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SSH Command

This page is about the OpenSSH ssh command on Unix/Linux or the Mac terminal. For general information about SSH and other implementations, see the SSH protocol home page.

Practically every Unix and Linux system includes the ssh command. This command is used to start the SSH client program that enables secure connection to the SSH server on a remote machine. The ssh command is used from logging into the remote machine, transferring files between the two machines, and for executing commands on the remote machine.

SSH Command in Linux

The ssh command provides a secure encrypted connection between two hosts over an insecure network. This connection can also be used for terminal access, file transfers, and for tunneling other applications. Graphical X11 applications can also be run securely over SSH from a remote location.

Other SSH Commands

There are other SSH commands besides the client ssh. Each has its own page.

  • ssh-keygen - creates a key pair for public key authentication
  • ssh-copy-id - configures a public key as authorized on a server
  • ssh-agent - agent to hold private key for single sign-on
  • ssh-add - tool to add a key to the agent
  • scp - file transfer client with RCP-like command interface
  • sftp - file transfer client with FTP-like command interface
  • sshd - OpenSSH server

Using the Linux client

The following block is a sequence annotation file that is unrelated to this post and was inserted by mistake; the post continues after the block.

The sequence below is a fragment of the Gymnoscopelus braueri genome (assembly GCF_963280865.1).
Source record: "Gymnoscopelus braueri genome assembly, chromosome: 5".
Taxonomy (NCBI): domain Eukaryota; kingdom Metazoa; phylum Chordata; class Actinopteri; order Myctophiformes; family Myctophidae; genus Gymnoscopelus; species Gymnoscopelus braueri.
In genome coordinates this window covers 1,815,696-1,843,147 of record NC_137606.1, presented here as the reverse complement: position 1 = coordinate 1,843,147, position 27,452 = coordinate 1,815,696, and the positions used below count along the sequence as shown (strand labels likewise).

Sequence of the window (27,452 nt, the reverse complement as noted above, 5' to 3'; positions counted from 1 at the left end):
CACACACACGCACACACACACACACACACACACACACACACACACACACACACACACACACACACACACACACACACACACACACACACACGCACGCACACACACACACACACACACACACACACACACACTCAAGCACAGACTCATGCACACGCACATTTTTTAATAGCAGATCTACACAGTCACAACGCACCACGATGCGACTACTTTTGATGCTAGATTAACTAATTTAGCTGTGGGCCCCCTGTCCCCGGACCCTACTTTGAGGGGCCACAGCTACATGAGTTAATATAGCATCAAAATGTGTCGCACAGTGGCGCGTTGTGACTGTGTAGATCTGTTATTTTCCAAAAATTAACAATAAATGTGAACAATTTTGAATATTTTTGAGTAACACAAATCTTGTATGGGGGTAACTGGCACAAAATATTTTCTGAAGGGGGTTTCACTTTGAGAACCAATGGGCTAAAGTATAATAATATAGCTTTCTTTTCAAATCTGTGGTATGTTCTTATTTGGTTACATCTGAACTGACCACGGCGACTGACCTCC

Linux typically uses the OpenSSH client. The ssh command to log into a remote machine is very simple. To log in to a remote computer called sample.ssh.com, type the following command at a shell prompt:

ssh sample.ssh.com

If this is the first time you use ssh to connect to this remote machine, you will see a message like:

The authenticity of host 'sample.ssh.com' cannot be established.
DSA key fingerprint is 04:48:30:31:b0:f3:5a:9b:01:9d:b3:a7:38:e2:b1:0c.
Are you sure you want to continue connecting (yes/no)?

Type yes to continue. This will add the server to your list of known hosts (~/.ssh/known_hosts) as seen in the following message:

Warning: Permanently added 'sample.ssh.com' (DSA) to the list of known hosts.

Each server has a host key, and the above question related to verifying and saving the host key, so that next time you connect to the server, it can verify that it actually is the same server.

Once the server connection has been established, the user is authenticated. Typically, it asks for a password. For some servers, you may be required to type in a one-time password generated by a special hardware token.

Once authentication has been accepted, you will be at the shell prompt for the remote machine.

Specifying a different user name

It is also possible to use a different username at the remote machine by entering the command as:

ssh alternative-username@sample.ssh.com

The above can also be expressed with the syntax:

ssh -l alternative-username sample.ssh.com

Executing remote commands on the server

The ssh command is often also used to remotely execute commands on the remote machine without logging in to a shell prompt. The syntax for this is:

ssh hostname command

For example, to execute the command: